My 6 Rules for Incredible Time Management
I’m always surprised when people say, “I don’t know how you do all that stuff.” I feel like I hardly do any work at all, honestly – I think I’m the least hard working person of anybody I know. I just follow six simple rules:
Rule #1: Decide that you want to be incredible. If you’re okay with doing an okay job, then you don’t need any time management. But if you want to have incredible results, you’re going to have to do incredible work. That doesn’t mean working long hours – it just means thinking differently about your schedule.
Rule #2: Never budget less than whole-day increments of time. Your life is chock full of things you need to do for your own sake: cooking, eating, washing clothes, talking to your significant other about their day, catching up on email, watching TV, exercising, and sleeping. When you commit to something, budget doing it for the entire day, and you’ll do an incredible job. You’ll grab that piece of work by the horns, wrestle it to the ground, put it on the grill and eat it for lunch. People will remember how you showed that task who’s boss.
Rule #3: Leave one whole day per week to do absolutely nothing. What you call doing nothing, your spouse calls being a good, attentive partner/parent. They have a honey-do list, and you need to do it, or resentment piles up. If you find yourself with nothing to do on that day, surprise your spouse with something, or just veg out and recharge your batteries by doing something unrelated to work. Go read a book, visit a museum, play with your dog. You need to sand off the edges if you want to be a well-rounded individual, and if you work all the time, nobody will want to handle you because all your edges will be sharp.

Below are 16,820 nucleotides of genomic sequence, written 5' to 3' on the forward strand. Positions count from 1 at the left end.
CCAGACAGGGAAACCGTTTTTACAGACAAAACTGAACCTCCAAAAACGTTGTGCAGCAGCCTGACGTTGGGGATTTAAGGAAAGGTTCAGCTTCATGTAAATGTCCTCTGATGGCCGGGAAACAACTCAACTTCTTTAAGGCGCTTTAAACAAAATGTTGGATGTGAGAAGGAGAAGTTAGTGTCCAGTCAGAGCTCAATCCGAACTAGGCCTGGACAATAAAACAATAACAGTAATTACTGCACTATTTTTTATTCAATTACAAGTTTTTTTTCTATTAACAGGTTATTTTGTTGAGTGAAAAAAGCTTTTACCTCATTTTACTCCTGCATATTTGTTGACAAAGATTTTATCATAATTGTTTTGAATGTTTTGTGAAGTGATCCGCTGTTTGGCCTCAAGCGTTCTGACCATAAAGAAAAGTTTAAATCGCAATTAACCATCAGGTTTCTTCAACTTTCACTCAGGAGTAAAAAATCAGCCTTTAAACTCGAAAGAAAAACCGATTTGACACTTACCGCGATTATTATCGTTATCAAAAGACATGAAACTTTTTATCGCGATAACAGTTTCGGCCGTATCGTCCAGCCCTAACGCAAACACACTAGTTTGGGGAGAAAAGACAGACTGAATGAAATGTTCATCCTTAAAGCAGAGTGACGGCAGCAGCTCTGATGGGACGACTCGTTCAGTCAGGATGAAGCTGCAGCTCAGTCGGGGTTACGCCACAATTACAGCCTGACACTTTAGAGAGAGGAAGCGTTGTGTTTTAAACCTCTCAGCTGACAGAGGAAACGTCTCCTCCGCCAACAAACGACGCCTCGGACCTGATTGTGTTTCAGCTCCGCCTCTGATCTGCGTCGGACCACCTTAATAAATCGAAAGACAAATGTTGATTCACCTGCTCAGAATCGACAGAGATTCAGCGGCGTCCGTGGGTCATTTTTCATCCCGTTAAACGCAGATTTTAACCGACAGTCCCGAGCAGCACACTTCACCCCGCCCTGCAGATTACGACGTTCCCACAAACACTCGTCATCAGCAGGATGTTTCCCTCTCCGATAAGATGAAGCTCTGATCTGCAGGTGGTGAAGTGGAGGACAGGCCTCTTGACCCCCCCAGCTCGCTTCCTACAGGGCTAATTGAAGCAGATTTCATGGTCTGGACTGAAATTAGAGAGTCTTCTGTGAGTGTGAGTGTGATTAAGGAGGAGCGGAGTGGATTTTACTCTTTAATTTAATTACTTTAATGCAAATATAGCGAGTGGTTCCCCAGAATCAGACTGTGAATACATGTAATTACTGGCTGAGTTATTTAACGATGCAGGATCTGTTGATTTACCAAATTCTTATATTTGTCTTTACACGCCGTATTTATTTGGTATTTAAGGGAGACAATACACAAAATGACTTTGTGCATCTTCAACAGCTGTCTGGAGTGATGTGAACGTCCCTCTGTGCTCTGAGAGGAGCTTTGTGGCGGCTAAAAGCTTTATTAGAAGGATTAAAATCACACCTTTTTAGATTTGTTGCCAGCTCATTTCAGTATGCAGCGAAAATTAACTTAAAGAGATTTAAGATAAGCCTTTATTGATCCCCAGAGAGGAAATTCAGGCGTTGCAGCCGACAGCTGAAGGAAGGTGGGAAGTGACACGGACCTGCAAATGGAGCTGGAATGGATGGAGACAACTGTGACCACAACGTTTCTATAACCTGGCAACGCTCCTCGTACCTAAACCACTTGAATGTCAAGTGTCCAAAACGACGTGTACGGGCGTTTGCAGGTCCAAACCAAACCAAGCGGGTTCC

Rule #4: Leave one more solid day per week to pounce on incredible opportunities – blessings you couldn’t have predicted and can’t imagine skipping. Life rewards those who are flexible and can say “Yes” on short notice. The coolest things aren’t planned in advance.
Rule #5: If the incredible opportunity runs more than a few weeks, it’s work. There’s nothing wrong with work, but it has to fit within the 5 work days, because we have to keep one day per week open for new incredible opportunities. Shoehorn work into your schedule, or quit doing it. Saying no after the opportunity’s in motion is much harder than saying no initially, so that’s why rule #6 might be the most important.
Rule #6: Say no early and forcefully to everything else. When something comes up, immediately do an honest assessment of the number of days per week that it will require work. If it’s a volunteer position, talk to someone else who’s held the role about how much time it took them. Were they doing an incredible job? If not, it’ll probably take you more time to do an incredible job, so double their time estimates. If you can’t do an incredible job, say no, because your life is full of other things that need you to be incredible. The more work you add to your plate, the less incredible you can be at each one.
If you follow those six rules, you’ll find that most of the stuff you’re doing during the week is harmful baggage that’s holding you back from what you really want. Just because you’ve got an opportunity to do something doesn’t mean it’s a blessing: very often it’s a curse.
Update: Mike Fal responds. Mike reacted to this post by explaining how similar rules work for him as a full time DBA.